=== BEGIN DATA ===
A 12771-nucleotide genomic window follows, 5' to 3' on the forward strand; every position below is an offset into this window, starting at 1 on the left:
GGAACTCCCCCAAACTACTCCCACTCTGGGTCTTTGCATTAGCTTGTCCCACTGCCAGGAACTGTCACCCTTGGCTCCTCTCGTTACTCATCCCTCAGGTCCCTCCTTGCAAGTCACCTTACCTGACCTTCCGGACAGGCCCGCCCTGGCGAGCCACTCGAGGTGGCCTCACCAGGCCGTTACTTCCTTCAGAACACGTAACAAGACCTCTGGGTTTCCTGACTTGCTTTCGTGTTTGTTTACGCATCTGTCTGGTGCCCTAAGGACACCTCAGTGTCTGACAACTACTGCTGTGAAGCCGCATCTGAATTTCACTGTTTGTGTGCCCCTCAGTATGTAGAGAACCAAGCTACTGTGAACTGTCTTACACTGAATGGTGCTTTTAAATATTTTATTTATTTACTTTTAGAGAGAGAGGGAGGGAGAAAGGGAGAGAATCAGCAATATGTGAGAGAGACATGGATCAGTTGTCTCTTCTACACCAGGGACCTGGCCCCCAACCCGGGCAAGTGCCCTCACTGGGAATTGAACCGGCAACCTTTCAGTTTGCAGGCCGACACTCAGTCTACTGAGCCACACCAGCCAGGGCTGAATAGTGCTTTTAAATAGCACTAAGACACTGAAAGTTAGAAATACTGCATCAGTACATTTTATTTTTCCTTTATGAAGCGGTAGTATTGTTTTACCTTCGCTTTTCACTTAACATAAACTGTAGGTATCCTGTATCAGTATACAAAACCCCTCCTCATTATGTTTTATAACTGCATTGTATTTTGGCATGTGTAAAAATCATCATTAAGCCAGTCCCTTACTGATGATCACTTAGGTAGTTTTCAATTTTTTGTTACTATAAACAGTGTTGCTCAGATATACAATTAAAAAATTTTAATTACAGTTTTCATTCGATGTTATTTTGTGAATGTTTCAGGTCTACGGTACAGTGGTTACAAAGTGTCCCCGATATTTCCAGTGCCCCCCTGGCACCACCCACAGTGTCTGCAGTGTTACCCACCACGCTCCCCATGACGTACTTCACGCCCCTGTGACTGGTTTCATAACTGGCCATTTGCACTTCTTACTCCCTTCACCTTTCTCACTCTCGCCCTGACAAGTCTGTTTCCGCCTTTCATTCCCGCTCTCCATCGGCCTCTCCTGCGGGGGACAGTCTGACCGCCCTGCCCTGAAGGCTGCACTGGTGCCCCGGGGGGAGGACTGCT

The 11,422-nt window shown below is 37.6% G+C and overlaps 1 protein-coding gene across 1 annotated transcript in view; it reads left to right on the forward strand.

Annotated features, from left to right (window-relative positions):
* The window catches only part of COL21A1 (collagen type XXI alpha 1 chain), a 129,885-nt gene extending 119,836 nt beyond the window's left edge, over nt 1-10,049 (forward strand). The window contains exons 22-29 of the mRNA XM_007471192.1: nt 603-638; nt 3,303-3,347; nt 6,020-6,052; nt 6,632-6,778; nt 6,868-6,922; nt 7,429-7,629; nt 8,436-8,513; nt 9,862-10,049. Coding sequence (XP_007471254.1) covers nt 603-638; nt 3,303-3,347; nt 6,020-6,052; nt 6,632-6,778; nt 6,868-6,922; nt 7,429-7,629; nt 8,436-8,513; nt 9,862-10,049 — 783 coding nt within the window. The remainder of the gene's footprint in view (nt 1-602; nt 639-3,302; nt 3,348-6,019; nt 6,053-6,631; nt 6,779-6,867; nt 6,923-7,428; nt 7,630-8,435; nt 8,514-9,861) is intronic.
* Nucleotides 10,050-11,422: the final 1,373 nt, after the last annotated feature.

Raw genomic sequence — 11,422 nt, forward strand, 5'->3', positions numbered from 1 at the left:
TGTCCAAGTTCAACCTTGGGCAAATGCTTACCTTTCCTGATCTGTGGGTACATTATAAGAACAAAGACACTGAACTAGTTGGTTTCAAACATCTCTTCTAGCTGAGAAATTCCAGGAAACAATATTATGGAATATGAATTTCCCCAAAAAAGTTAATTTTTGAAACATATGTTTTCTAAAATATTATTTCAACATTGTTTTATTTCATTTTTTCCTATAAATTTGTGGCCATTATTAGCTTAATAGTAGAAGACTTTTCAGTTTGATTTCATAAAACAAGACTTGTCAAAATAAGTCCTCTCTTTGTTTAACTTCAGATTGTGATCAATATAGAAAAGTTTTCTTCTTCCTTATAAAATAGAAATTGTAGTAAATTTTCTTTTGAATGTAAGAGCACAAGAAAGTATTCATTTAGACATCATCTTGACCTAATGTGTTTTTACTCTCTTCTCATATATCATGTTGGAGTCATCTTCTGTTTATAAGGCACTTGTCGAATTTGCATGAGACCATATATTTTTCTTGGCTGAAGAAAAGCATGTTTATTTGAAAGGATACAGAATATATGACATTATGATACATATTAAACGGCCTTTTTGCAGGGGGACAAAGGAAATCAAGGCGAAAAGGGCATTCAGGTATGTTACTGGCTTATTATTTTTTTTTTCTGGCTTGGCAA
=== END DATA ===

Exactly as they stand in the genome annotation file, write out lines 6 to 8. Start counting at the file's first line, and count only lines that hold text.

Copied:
* Nucleotides 10,050-11,422: the final 1,373 nt, after the last annotated feature.

Raw genomic sequence — 11,422 nt, forward strand, 5'->3', positions numbered from 1 at the left:
TGTCCAAGTTCAACCTTGGGCAAATGCTTACCTTTCCTGATCTGTGGGTACATTATAAGAACAAAGACACTGAACTAGTTGGTTTCAAACATCTCTTCTAGCTGAGAAATTCCAGGAAACAATATTATGGAATATGAATTTCCCCAAAAAAGTTAATTTTTGAAACATATGTTTTCTAAAATATTATTTCAACATTGTTTTATTTCATTTTTTCCTATAAATTTGTGGCCATTATTAGCTTAATAGTAGAAGACTTTTCAGTTTGATTTCATAAAACAAGACTTGTCAAAATAAGTCCTCTCTTTGTTTAACTTCAGATTGTGATCAATATAGAAAAGTTTTCTTCTTCCTTATAAAATAGAAATTGTAGTAAATTTTCTTTTGAATGTAAGAGCACAAGAAAGTATTCATTTAGACATCATCTTGACCTAATGTGTTTTTACTCTCTTCTCATATATCATGTTGGAGTCATCTTCTGTTTATAAGGCACTTGTCGAATTTGCATGAGACCATATATTTTTCTTGGCTGAAGAAAAGCATGTTTATTTGAAAGGATACAGAATATATGACATTATGATACATATTAAACGGCCTTTTTGCAGGGGGACAAAGGAAATCAAGGCGAAAAGGGCATTCAGGTATGTTACTGGCTTATTATTTTTTTTTTCTGGCTTGGCAA